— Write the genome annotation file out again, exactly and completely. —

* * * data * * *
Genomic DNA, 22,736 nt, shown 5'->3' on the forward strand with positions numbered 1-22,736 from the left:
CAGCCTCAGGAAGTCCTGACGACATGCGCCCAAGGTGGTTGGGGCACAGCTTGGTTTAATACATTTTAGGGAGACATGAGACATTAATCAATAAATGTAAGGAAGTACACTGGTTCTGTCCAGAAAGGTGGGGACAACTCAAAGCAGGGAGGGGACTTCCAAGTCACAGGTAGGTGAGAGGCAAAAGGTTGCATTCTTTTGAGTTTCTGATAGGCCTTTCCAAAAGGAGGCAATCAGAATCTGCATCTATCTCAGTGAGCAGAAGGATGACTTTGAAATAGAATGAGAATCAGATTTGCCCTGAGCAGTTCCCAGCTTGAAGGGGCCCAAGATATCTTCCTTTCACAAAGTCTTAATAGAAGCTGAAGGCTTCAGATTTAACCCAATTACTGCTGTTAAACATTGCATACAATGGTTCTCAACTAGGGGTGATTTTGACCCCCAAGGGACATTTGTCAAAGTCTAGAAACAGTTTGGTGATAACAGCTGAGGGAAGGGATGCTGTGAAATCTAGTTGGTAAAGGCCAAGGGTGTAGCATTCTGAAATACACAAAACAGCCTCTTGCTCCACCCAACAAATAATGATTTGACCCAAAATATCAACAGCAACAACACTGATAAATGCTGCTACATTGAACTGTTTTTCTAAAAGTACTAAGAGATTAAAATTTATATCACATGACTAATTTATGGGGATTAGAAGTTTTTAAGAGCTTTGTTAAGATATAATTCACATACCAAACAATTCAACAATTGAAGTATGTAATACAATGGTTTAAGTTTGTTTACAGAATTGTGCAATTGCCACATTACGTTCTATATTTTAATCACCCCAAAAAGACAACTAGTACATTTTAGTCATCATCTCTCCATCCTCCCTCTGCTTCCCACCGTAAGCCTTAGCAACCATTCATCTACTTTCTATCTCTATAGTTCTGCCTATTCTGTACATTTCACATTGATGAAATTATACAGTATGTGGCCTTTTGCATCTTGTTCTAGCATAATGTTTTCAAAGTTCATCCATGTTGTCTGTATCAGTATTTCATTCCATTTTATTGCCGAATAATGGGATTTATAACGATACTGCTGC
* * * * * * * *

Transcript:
Genomic DNA, 22,736 nt, shown 5'->3' on the forward strand with positions numbered 1-22,736 from the left:
CAGCCTCAGGAAGTCCTGACGACATGCGCCCAAGGTGGTTGGGGCACAGCTTGGTTTAATACATTTTAGGGAGACATGAGACATTAATCAATAAATGTAAGGAAGTACACTGGTTCTGTCCAGAAAGGTGGGGACAACTCAAAGCAGGGAGGGGACTTCCAAGTCACAGGTAGGTGAGAGGCAAAAGGTTGCATTCTTTTGAGTTTCTGATAGGCCTTTCCAAAAGGAGGCAATCAGAATCTGCATCTATCTCAGTGAGCAGAAGGATGACTTTGAAATAGAATGAGAATCAGATTTGCCCTGAGCAGTTCCCAGCTTGAAGGGGCCCAAGATATCTTCCTTTCACAAAGTCTTAATAGAAGCTGAAGGCTTCAGATTTAACCCAATTACTGCTGTTAAACATTGCATACAATGGTTCTCAACTAGGGGTGATTTTGACCCCCAAGGGACATTTGTCAAAGTCTAGAAACAGTTTGGTGATAACAGCTGAGGGAAGGGATGCTGTGAAATCTAGTTGGTAAAGGCCAAGGGTGTAGCATTCTGAAATACACAAAACAGCCTCTTGCTCCACCCAACAAATAATGATTTGACCCAAAATATCAACAGCAACAACACTGATAAATGCTGCTACATTGAACTGTTTTTCTAAAAGTACTAAGAGATTAAAATTTATATCACATGACTAATTTATGGGGATTAGAAGTTTTTAAGAGCTTTGTTAAGATATAATTCACATACCAAACAATTCAACAATTGAAGTATGTAATACAATGGTTTAAGTTTGTTTACAGAATTGTGCAATTGCCACATTACGTTCTATATTTTAATCACCCCAAAAAGACAACTAGTACATTTTAGTCATCATCTCTCCATCCTCCCTCTGCTTCCCACCGTAAGCCTTAGCAACCATTCATCTACTTTCTATCTCTATAGTTCTGCCTATTCTGTACATTTCACATTGATGAAATTATACAGTATGTGGCCTTTTGCATCTTGTTCTAGCATAATGTTTTCAAAGTTCATCCATGTTGTCTGTATCAGTATTTCATTCCATTTTATTGCCGAATAATGGGATTTATAACGATACTGCTGC